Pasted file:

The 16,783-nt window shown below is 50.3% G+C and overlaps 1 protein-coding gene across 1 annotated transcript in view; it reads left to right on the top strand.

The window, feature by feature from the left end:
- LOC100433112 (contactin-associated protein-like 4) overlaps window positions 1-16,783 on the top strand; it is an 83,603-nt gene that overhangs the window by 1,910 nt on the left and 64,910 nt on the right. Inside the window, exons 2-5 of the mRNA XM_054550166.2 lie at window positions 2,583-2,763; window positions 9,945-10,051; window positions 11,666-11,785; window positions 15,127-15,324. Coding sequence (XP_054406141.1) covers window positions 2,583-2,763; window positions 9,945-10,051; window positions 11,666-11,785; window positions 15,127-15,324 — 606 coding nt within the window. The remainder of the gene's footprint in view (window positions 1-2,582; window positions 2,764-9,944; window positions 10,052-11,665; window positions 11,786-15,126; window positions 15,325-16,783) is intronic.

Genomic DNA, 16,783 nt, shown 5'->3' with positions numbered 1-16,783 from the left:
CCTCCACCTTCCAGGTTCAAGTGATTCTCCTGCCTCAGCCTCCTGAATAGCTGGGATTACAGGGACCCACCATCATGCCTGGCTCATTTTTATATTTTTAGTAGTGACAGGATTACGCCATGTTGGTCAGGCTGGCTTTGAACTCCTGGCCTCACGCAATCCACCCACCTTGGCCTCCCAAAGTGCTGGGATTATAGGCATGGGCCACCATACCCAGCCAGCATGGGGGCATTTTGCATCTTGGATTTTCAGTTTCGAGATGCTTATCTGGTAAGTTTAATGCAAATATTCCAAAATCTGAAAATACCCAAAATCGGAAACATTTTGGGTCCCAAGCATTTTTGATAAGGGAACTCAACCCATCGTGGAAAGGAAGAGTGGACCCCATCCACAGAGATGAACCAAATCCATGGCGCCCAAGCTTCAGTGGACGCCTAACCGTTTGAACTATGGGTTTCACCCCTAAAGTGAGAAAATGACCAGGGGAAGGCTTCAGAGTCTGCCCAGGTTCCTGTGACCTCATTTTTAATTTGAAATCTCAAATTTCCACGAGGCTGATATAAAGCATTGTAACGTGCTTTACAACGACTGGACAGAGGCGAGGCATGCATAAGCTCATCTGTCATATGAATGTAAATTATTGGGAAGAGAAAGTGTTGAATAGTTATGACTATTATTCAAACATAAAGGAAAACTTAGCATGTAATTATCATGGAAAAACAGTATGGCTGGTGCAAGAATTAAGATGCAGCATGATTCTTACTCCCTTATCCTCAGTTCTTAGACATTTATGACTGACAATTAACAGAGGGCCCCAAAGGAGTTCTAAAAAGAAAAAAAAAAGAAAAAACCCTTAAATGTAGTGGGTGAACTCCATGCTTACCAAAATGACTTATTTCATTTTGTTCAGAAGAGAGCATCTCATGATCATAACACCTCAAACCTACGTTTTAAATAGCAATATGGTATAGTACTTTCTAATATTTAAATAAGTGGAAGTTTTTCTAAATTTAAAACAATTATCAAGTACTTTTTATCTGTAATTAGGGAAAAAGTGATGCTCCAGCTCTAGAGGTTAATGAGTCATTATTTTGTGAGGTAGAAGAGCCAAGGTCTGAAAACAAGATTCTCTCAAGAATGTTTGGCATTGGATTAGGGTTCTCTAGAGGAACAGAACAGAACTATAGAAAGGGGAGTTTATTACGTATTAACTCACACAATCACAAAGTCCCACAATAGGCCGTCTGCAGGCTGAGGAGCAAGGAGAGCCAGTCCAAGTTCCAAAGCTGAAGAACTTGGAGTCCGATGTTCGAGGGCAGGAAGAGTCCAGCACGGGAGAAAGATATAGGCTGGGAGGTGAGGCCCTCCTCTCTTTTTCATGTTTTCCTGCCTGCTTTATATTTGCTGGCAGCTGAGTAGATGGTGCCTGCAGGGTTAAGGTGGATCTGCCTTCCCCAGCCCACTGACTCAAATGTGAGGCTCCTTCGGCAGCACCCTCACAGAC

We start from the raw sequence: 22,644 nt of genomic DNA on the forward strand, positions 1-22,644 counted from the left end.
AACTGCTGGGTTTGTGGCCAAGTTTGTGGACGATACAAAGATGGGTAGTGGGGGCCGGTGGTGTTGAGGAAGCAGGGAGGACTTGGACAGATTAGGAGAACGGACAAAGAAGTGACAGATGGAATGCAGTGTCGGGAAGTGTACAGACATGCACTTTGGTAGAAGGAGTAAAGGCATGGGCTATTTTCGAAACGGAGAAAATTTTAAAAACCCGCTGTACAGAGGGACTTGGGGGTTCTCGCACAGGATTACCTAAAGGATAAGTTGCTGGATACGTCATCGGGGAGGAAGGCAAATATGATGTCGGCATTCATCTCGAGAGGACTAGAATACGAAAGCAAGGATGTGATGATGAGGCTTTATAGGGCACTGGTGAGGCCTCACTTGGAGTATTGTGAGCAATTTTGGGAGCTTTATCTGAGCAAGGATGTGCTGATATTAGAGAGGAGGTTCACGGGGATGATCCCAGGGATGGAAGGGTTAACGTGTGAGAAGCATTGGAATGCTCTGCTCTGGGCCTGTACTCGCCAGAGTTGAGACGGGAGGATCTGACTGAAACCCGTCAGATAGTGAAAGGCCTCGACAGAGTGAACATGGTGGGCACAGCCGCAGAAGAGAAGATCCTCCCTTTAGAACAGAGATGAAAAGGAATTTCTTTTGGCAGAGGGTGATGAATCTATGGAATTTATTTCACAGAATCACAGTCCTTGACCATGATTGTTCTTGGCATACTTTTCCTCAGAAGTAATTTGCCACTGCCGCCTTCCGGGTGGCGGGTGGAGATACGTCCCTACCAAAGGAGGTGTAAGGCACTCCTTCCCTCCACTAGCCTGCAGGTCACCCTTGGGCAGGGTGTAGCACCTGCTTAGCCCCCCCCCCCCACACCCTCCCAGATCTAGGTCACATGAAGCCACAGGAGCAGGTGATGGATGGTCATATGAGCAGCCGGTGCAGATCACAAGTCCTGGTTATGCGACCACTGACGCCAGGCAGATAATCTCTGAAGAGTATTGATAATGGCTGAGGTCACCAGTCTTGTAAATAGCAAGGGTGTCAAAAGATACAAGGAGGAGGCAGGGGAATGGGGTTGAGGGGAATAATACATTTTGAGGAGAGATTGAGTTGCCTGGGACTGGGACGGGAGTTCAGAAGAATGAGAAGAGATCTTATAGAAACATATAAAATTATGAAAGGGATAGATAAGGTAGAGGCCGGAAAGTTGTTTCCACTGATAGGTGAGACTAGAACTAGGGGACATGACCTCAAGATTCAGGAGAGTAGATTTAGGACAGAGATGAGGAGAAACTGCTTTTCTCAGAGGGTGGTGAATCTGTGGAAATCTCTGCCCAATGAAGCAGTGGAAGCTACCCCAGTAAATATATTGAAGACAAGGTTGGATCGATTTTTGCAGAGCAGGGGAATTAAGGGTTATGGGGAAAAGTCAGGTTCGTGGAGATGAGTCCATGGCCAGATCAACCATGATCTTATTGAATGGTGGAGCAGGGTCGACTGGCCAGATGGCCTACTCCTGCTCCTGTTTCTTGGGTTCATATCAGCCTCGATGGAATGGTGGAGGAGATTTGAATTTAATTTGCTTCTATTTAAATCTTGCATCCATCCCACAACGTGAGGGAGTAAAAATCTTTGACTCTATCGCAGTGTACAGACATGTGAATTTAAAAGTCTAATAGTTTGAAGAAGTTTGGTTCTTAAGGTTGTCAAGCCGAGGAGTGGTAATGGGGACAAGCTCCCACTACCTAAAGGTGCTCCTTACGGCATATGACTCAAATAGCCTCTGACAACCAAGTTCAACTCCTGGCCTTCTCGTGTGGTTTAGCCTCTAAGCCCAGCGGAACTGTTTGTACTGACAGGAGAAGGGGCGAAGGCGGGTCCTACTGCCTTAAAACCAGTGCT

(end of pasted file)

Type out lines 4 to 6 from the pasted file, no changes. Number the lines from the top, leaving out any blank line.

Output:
Genomic DNA, 16,783 nt, shown 5'->3' with positions numbered 1-16,783 from the left:
CCTCCACCTTCCAGGTTCAAGTGATTCTCCTGCCTCAGCCTCCTGAATAGCTGGGATTACAGGGACCCACCATCATGCCTGGCTCATTTTTATATTTTTAGTAGTGACAGGATTACGCCATGTTGGTCAGGCTGGCTTTGAACTCCTGGCCTCACGCAATCCACCCACCTTGGCCTCCCAAAGTGCTGGGATTATAGGCATGGGCCACCATACCCAGCCAGCATGGGGGCATTTTGCATCTTGGATTTTCAGTTTCGAGATGCTTATCTGGTAAGTTTAATGCAAATATTCCAAAATCTGAAAATACCCAAAATCGGAAACATTTTGGGTCCCAAGCATTTTTGATAAGGGAACTCAACCCATCGTGGAAAGGAAGAGTGGACCCCATCCACAGAGATGAACCAAATCCATGGCGCCCAAGCTTCAGTGGACGCCTAACCGTTTGAACTATGGGTTTCACCCCTAAAGTGAGAAAATGACCAGGGGAAGGCTTCAGAGTCTGCCCAGGTTCCTGTGACCTCATTTTTAATTTGAAATCTCAAATTTCCACGAGGCTGATATAAAGCATTGTAACGTGCTTTACAACGACTGGACAGAGGCGAGGCATGCATAAGCTCATCTGTCATATGAATGTAAATTATTGGGAAGAGAAAGTGTTGAATAGTTATGACTATTATTCAAACATAAAGGAAAACTTAGCATGTAATTATCATGGAAAAACAGTATGGCTGGTGCAAGAATTAAGATGCAGCATGATTCTTACTCCCTTATCCTCAGTTCTTAGACATTTATGACTGACAATTAACAGAGGGCCCCAAAGGAGTTCTAAAAAGAAAAAAAAAAGAAAAAACCCTTAAATGTAGTGGGTGAACTCCATGCTTACCAAAATGACTTATTTCATTTTGTTCAGAAGAGAGCATCTCATGATCATAACACCTCAAACCTACGTTTTAAATAGCAATATGGTATAGTACTTTCTAATATTTAAATAAGTGGAAGTTTTTCTAAATTTAAAACAATTATCAAGTACTTTTTATCTGTAATTAGGGAAAAAGTGATGCTCCAGCTCTAGAGGTTAATGAGTCATTATTTTGTGAGGTAGAAGAGCCAAGGTCTGAAAACAAGATTCTCTCAAGAATGTTTGGCATTGGATTAGGGTTCTCTAGAGGAACAGAACAGAACTATAGAAAGGGGAGTTTATTACGTATTAACTCACACAATCACAAAGTCCCACAATAGGCCGTCTGCAGGCTGAGGAGCAAGGAGAGCCAGTCCAAGTTCCAAAGCTGAAGAACTTGGAGTCCGATGTTCGAGGGCAGGAAGAGTCCAGCACGGGAGAAAGATATAGGCTGGGAGGTGAGGCCCTCCTCTCTTTTTCATGTTTTCCTGCCTGCTTTATATTTGCTGGCAGCTGAGTAGATGGTGCCTGCAGGGTTAAGGTGGATCTGCCTTCCCCAGCCCACTGACTCAAATGTGAGGCTCCTTCGGCAGCACCCTCACAGAC

We start from the raw sequence: 22,644 nt of genomic DNA on the forward strand, positions 1-22,644 counted from the left end.